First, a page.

Blind 1968

Blind 1968

Michael Snow, Blind, 1968

Steel and aluminum, 246.4 x 245.7 x 246.4 cm

National Gallery of Canada, Ottawa 

Michael Snow made his first group of sculptures in 1956. It was a series of small tables and chairs, with soft or melted edges, closely related in style and content to drawings, paintings, and an animated film, A to Z, 1956, produced at the same time. His next sculptures were painted wooden constructions—something between bas-relief and free-standing objects—making the link between wall and floor. The Walking Woman series contained many three-dimensional works, including an important group of stainless-steel figures commissioned for the Ontario Pavilion at Expo 67. Blindgives sculptural form to Snow’s preoccupation of those years with sense perception and its translation into form. In 1966 he had told an interviewer, “I want to make seeing palpable.

 

Art Canada Institute, Michael Snow, Viewers inside the sculpture Blind
Viewers inside the sculpture Blind.

Blind consists of four porous partitions framed in steel and clad in aluminum mesh. The construction might remind viewers of a chain-link fence. Snow specified four different gauges for his panels, which are mounted in parallel, forming a cube open on three sides. Visitors are encouraged to walk between the panels as if through corridors or a maze; they see the texture of the interior mesh panels, and they see through them to the gallery beyond. Those standing outside are seeing the people in the maze as part of the work, figures atomized or blurred as they move between the panels. Snow compares this effect to a cross-hatched drawing and to a camera going in and out of focus. The effect is also similar to the graininess of a photographic enlargement or the quality of offset printing as those technologies existed at the time.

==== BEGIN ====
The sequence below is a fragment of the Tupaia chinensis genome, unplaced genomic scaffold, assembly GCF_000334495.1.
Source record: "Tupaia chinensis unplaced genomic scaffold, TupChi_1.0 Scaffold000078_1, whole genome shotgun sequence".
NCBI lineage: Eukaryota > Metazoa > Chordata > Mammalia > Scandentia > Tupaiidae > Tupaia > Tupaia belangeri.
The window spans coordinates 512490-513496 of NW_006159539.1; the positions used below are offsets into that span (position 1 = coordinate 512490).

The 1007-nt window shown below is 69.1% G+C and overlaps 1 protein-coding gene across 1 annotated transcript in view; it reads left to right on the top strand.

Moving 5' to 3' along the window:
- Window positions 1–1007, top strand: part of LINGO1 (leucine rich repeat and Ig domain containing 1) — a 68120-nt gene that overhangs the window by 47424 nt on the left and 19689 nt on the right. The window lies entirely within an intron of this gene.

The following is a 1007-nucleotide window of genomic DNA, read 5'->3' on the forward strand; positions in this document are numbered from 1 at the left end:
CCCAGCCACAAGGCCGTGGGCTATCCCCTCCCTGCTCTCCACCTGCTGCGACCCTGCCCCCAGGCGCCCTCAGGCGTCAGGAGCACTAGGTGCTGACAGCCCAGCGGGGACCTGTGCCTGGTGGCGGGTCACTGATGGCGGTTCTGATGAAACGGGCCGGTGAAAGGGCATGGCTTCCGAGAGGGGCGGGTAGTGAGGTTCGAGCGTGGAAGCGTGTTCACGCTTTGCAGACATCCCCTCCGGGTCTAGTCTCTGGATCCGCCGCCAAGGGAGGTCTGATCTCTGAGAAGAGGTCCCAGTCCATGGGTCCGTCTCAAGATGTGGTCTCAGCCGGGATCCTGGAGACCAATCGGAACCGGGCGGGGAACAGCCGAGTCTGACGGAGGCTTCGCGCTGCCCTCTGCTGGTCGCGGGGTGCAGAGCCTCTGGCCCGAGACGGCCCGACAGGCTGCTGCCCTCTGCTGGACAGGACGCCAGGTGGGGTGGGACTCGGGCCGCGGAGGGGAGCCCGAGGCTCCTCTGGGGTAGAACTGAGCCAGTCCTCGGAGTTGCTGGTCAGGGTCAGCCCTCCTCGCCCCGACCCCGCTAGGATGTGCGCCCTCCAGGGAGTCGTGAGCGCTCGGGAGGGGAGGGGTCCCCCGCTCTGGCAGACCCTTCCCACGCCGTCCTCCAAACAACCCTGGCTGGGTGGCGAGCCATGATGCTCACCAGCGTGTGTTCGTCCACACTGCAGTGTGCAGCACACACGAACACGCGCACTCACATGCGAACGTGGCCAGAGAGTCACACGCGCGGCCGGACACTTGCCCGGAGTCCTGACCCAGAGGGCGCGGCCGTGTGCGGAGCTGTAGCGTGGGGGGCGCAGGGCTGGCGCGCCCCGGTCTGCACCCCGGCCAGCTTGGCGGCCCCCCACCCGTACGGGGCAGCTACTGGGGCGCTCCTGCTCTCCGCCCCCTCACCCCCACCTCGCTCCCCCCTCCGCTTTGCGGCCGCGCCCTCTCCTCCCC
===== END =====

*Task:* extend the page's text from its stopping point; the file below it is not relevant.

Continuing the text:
Another comparison, suggested by the title and effected in stages by the panels, is to progressive loss of vision. This might be a biographical reading, related to Snow’s father, but it also reflects the artist’s sensitivity, his awareness of vision in relation to the other senses (other media). And this is not all, for “blind” can mean other things besides the physiological or psychological loss of sight. A blind is a shelter for concealing hunters. To blind is to confuse with bright light. Blindness can be the unwillingness to see. Snow the punster puts all these meanings (and others) into serious play with this performative work of sculpture.

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